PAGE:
The Trouble Ball

by Martin Esapda,
W.W. Norton & Company, 2011,
66 pages, paper, $15.95,
ISBN: 978-0-393-3456-4.
Buy the Book

Martin Espada is no longer a legal aid lawyer in Chelsea, MA, a job that provided him with at least one book, City of Coughing and Dead Radiators.  He has moved to the safe quarters of academe, the University of Massachusetts, Amherst, located in what some call the “Happy Valley,” a term recognizing the Utopian initiatives in bucolic towns north of grittier Springfield and Holyoke.  But Espada, whose style has always been more Springfield / Holyoke than Amherst, hasn’t gone soft.  His latest poetry collection, The Trouble Ball, has plenty of his familiar punch.  Some poems feel a bit ponderous in the effort to take on historical heft, but Espada retains his wise-guy sense of humor, an important tool for a writer of polemical poems, as he once observed in his essay collection, Zapata’s Disciple.

In “Blessed Be the Truth-Tellers,” he speaks of his mother warning him to “just walk away” if someone starts a fight.

Then somebody would smack

the back of my head

and dance around me in a circle, laughing. . . .

Bio notes in earlier Espada volumes have listed the variety of low-level jobs he held before obtaining a law degree.  In “My Heart Kicked Like a Mouse in a Paper Bag” he recalls days on the cleaning crew at Sears:

I once removed the perfect turd from a urinal, fastidiously

as an Egytologist handling the scat of a pharaoh.

In the next to last poem of the volume, “Instructions on the Disposal of My Remains,” he says, “I want to be stuffed and mounted at the White Castle / in East Harlem.”  This street-savvy

lighter touch entices readers to stay with him when he becomes more serious, as he does in “The Rowboat.”

The beggars cannot swim to the private islands of Lake

Cocibolca.  Instead

they wander through the plaza in Granada, trailing after

the investors in paradise.

This is Nicaragua, where affluent tourists “climb the steps of the cathedral, to point cameras, to light candles for the dead / and ask forgiveness.”  “The Swimming Pool at Villa Grimaldi” is set in Chile, where “blindfolded prisoners” are put in “cells too narrow to lie down” and taken to rooms “where electricity convulsed the body.”  He writes of the “parking lot where interrogators rolled pickups /over the legs of subversives who would not talk.”

While such poems recall Witness poets like Juan Gelman or those in Carolyn Forche’s landmark volume, Against Forgetting, Espada knows that to be subversive means nothing more than expecting your apartment to be reasonably maintained (heat, hot water, no rodents) even if you only speak Spanish.  This explains the irreverence he expresses towards one of poetry’s most iconic figures: “How to Read Ezra Pound” appears in part two of The Trouble Ball, appropriately titled “Blasphemy.”  Espada quotes someone from a “poets panel” who recalls the Spanish Civil War:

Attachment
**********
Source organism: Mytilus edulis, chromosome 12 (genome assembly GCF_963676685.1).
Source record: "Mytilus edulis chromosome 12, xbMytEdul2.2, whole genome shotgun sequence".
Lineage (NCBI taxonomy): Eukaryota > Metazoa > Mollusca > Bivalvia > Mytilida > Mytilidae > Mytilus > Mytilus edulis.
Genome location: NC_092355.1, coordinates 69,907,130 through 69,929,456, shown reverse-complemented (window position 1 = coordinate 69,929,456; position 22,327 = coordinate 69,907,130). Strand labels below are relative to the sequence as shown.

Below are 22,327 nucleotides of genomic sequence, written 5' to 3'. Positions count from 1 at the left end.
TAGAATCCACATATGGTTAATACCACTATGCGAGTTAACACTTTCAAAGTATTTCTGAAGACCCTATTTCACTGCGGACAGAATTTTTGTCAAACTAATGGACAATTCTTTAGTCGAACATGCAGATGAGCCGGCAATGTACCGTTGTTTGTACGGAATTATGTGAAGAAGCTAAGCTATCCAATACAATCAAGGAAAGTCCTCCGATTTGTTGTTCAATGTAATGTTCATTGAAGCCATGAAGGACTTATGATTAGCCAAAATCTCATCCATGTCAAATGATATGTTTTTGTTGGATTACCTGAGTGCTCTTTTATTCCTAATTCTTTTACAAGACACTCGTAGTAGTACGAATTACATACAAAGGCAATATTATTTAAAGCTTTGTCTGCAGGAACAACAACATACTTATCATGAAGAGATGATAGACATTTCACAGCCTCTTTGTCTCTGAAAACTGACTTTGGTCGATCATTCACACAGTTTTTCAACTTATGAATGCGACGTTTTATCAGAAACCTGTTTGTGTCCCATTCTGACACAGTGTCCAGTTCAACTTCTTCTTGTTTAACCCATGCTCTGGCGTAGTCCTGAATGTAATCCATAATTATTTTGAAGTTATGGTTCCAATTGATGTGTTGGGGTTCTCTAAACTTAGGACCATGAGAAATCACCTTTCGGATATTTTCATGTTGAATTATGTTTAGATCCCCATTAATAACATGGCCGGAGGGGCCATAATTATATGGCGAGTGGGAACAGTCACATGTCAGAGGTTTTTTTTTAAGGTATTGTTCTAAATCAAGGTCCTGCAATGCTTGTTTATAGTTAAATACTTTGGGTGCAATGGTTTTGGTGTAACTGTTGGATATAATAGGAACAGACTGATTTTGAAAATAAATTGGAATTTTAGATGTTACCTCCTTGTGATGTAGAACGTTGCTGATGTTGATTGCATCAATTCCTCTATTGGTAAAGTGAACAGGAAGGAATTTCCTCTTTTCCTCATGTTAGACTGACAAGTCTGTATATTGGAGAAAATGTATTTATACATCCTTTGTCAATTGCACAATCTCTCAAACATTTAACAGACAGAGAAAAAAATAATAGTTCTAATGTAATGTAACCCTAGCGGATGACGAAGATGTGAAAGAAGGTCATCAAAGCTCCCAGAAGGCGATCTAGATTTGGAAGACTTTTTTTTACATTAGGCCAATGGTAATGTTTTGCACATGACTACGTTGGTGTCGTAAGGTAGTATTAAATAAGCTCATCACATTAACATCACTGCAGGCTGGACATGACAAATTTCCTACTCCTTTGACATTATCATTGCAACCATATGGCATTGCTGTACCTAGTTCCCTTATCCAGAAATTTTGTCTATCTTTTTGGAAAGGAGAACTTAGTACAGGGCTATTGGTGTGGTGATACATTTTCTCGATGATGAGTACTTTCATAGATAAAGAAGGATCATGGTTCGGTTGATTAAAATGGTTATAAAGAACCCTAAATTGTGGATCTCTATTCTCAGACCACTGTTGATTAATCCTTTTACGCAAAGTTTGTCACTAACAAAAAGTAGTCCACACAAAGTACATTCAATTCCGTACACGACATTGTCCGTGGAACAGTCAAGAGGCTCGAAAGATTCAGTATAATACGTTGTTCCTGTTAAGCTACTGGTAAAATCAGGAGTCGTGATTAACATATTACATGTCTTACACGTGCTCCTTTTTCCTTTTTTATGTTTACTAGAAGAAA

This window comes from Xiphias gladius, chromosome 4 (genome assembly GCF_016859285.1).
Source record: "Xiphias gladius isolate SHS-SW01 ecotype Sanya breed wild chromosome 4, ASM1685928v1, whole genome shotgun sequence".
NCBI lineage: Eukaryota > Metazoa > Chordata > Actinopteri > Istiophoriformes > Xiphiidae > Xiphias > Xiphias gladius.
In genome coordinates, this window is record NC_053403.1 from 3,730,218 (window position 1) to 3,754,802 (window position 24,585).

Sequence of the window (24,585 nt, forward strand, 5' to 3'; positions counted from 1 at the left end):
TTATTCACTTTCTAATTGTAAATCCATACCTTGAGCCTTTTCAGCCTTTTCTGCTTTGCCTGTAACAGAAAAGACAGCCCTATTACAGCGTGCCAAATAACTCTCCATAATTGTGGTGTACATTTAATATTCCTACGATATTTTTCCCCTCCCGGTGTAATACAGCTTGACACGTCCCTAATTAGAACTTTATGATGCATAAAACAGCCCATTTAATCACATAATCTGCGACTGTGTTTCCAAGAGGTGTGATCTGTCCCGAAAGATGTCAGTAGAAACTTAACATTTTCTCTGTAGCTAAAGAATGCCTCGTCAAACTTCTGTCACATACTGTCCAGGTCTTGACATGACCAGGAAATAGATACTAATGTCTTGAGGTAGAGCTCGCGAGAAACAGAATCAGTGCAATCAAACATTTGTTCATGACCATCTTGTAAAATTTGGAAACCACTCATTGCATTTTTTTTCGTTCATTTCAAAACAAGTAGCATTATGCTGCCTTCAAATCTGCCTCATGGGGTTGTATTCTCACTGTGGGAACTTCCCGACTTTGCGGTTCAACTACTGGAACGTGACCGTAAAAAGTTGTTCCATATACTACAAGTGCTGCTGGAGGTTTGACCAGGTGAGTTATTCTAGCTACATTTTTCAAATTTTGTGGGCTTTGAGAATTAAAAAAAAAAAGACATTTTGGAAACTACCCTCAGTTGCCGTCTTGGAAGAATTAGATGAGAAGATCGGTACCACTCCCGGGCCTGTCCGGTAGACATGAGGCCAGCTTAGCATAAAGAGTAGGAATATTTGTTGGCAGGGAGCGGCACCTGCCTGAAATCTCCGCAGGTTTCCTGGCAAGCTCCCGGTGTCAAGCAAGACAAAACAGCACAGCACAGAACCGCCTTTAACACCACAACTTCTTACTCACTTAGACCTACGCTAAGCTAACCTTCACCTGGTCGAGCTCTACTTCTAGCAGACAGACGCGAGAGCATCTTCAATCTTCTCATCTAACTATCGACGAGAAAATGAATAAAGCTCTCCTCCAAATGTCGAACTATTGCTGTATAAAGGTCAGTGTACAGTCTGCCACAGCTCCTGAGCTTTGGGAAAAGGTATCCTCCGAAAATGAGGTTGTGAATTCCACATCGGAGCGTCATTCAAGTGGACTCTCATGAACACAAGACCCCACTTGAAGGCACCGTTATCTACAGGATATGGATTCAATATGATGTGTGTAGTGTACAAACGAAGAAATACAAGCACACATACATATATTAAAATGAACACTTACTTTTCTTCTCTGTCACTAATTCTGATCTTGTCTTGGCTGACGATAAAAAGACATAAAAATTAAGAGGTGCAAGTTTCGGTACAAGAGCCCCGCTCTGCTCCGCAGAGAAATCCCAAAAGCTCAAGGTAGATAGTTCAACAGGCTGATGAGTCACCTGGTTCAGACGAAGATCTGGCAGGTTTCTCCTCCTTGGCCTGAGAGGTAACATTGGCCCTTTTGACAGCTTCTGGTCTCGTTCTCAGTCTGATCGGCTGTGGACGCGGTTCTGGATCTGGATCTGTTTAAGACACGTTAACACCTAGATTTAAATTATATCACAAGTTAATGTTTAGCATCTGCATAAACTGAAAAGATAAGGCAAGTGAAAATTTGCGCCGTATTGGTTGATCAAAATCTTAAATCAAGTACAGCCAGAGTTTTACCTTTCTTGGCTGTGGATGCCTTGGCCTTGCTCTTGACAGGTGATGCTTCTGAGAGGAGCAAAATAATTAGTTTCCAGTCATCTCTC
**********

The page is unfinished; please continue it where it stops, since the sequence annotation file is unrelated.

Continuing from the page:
If I knew

that a fascist

was a great poet,

I’d shoot him anyway. . . .

In “The Day We Buried You in The Park,” Espada and a co-conspirator inter the ashes of Alexander (“Sandy”) Taylor, co-founder of Curbstone Press, in an unnamed park, in violation of city law.  The poem includes an epigraph from Whitman, an Espada favorite, whom he notably invoked in his earlier, much controversial, banned-by-NPR poem, “Another Nameless Prostitute Says The Man Is Innocent,” about Death Row Inmate Mumia Abu-Jamal: “If you want to see me again look for me under your bootsoles.”

Another act of civil disobedience occurs in my favorite poem from The Trouble Ball, “Isabel’s Corrido.”  The 23 year old Espada enters into a marriage of immigration-convenience with a 19 year old Mexican, at the request of her sister.  Isabel, his bride, has a boyfriend.  It gets complicated.  Eventually Isabel takes off on her own; later the sister calls to say that Isabel is dead from an apparent brain tumor.  Espada recalls her headaches and no one calling a doctor: “We lived behind a broken door.  We lived in a city hidden from the city.”

If Espada fans have any complaints about The Trouble Ball, it might be the title.  This poet has given us “Rebellion is the Circle of A Lover’s Hands,” “For the Jim Crow Mexican Restaurant in Cambridge, Massachusetts, Where My Cousin Esteban Was Forbidden to Wait Tables Because He Wears Dreadlocks,” “A Mayan Astronomer in Hell’s Kitchen,” and my personal favorite, “Do Not Put Dead Monkeys in The Freezer.”  The latter, both funny and chilling, recalls Espada’s job in a lab where the treatment of animals illustrates the human capacity for casual cruelty.

Regardless of titles, Espada assures us he will keep “walking through the world, soaking up the ghosts wherever I may go.” Concluding “Isabel’s Corrido,” he writes, “There was a conspiracy to commit a crime.  This is my confession: I’d do it again.”

Kevin Sweeney